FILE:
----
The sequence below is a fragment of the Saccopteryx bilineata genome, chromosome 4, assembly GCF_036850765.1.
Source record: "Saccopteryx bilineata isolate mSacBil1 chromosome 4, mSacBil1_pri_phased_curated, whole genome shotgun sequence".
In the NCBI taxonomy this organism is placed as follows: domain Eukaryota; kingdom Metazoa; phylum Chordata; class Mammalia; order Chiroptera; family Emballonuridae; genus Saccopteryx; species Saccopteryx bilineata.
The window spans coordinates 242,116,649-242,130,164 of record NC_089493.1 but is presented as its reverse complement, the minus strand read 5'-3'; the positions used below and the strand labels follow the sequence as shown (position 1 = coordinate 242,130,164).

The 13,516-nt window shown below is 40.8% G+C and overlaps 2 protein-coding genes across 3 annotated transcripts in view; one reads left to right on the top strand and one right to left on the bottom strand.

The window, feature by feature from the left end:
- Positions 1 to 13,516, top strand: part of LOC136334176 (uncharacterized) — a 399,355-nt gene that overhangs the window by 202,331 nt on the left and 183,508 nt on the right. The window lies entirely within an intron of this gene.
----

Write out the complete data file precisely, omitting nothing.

The sequence below is a fragment of the Saccopteryx bilineata genome, chromosome 4, assembly GCF_036850765.1.
Source record: "Saccopteryx bilineata isolate mSacBil1 chromosome 4, mSacBil1_pri_phased_curated, whole genome shotgun sequence".
In the NCBI taxonomy this organism is placed as follows: domain Eukaryota; kingdom Metazoa; phylum Chordata; class Mammalia; order Chiroptera; family Emballonuridae; genus Saccopteryx; species Saccopteryx bilineata.
The window spans coordinates 242,116,649-242,130,164 of record NC_089493.1 but is presented as its reverse complement, the minus strand read 5'-3'; the positions used below and the strand labels follow the sequence as shown (position 1 = coordinate 242,130,164).

The 13,516-nt window shown below is 40.8% G+C and overlaps 2 protein-coding genes across 3 annotated transcripts in view; one reads left to right on the top strand and one right to left on the bottom strand.

The window, feature by feature from the left end:
- Positions 1 to 13,516, top strand: part of LOC136334176 (uncharacterized) — a 399,355-nt gene that overhangs the window by 202,331 nt on the left and 183,508 nt on the right. The window lies entirely within an intron of this gene.